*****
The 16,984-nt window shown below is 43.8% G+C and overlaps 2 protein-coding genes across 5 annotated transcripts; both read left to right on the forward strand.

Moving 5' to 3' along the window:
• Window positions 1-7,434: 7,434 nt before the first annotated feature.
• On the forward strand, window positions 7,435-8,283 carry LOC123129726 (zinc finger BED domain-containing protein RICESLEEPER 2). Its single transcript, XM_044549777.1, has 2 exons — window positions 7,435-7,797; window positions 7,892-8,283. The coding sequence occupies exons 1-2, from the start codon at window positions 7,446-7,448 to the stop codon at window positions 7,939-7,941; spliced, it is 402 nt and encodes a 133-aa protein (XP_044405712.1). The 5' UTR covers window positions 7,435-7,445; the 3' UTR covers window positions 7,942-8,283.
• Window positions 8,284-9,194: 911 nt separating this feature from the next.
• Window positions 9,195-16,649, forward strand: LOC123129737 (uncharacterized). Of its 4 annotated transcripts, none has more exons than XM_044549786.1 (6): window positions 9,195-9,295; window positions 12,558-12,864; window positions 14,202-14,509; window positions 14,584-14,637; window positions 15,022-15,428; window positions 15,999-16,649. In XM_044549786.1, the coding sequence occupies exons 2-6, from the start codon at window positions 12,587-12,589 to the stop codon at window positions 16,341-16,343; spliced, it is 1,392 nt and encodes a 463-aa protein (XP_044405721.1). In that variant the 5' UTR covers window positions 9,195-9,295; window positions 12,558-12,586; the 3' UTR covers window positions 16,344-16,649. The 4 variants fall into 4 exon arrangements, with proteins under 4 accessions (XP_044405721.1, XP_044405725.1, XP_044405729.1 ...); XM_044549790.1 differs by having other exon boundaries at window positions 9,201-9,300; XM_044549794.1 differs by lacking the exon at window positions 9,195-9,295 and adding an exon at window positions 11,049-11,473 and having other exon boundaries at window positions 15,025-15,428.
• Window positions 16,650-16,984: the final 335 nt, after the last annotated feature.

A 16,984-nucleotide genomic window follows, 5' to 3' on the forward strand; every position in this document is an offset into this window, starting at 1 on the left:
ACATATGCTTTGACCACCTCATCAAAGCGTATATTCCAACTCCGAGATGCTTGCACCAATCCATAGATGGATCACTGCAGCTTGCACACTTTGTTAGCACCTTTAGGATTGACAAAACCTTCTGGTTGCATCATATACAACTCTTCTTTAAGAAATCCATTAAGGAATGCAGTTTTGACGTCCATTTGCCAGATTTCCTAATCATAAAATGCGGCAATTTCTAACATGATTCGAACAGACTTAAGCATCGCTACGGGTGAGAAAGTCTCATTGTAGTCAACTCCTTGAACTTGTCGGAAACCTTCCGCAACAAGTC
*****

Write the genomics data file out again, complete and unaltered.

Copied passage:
The 16,984-nt window shown below is 43.8% G+C and overlaps 2 protein-coding genes across 5 annotated transcripts; both read left to right on the forward strand.

Moving 5' to 3' along the window:
• Window positions 1-7,434: 7,434 nt before the first annotated feature.
• On the forward strand, window positions 7,435-8,283 carry LOC123129726 (zinc finger BED domain-containing protein RICESLEEPER 2). Its single transcript, XM_044549777.1, has 2 exons — window positions 7,435-7,797; window positions 7,892-8,283. The coding sequence occupies exons 1-2, from the start codon at window positions 7,446-7,448 to the stop codon at window positions 7,939-7,941; spliced, it is 402 nt and encodes a 133-aa protein (XP_044405712.1). The 5' UTR covers window positions 7,435-7,445; the 3' UTR covers window positions 7,942-8,283.
• Window positions 8,284-9,194: 911 nt separating this feature from the next.
• Window positions 9,195-16,649, forward strand: LOC123129737 (uncharacterized). Of its 4 annotated transcripts, none has more exons than XM_044549786.1 (6): window positions 9,195-9,295; window positions 12,558-12,864; window positions 14,202-14,509; window positions 14,584-14,637; window positions 15,022-15,428; window positions 15,999-16,649. In XM_044549786.1, the coding sequence occupies exons 2-6, from the start codon at window positions 12,587-12,589 to the stop codon at window positions 16,341-16,343; spliced, it is 1,392 nt and encodes a 463-aa protein (XP_044405721.1). In that variant the 5' UTR covers window positions 9,195-9,295; window positions 12,558-12,586; the 3' UTR covers window positions 16,344-16,649. The 4 variants fall into 4 exon arrangements, with proteins under 4 accessions (XP_044405721.1, XP_044405725.1, XP_044405729.1 ...); XM_044549790.1 differs by having other exon boundaries at window positions 9,201-9,300; XM_044549794.1 differs by lacking the exon at window positions 9,195-9,295 and adding an exon at window positions 11,049-11,473 and having other exon boundaries at window positions 15,025-15,428.
• Window positions 16,650-16,984: the final 335 nt, after the last annotated feature.

A 16,984-nucleotide genomic window follows, 5' to 3' on the forward strand; every position in this document is an offset into this window, starting at 1 on the left:
ACATATGCTTTGACCACCTCATCAAAGCGTATATTCCAACTCCGAGATGCTTGCACCAATCCATAGATGGATCACTGCAGCTTGCACACTTTGTTAGCACCTTTAGGATTGACAAAACCTTCTGGTTGCATCATATACAACTCTTCTTTAAGAAATCCATTAAGGAATGCAGTTTTGACGTCCATTTGCCAGATTTCCTAATCATAAAATGCGGCAATTTCTAACATGATTCGAACAGACTTAAGCATCGCTACGGGTGAGAAAGTCTCATTGTAGTCAACTCCTTGAACTTGTCGGAAACCTTCCGCAACAAGTC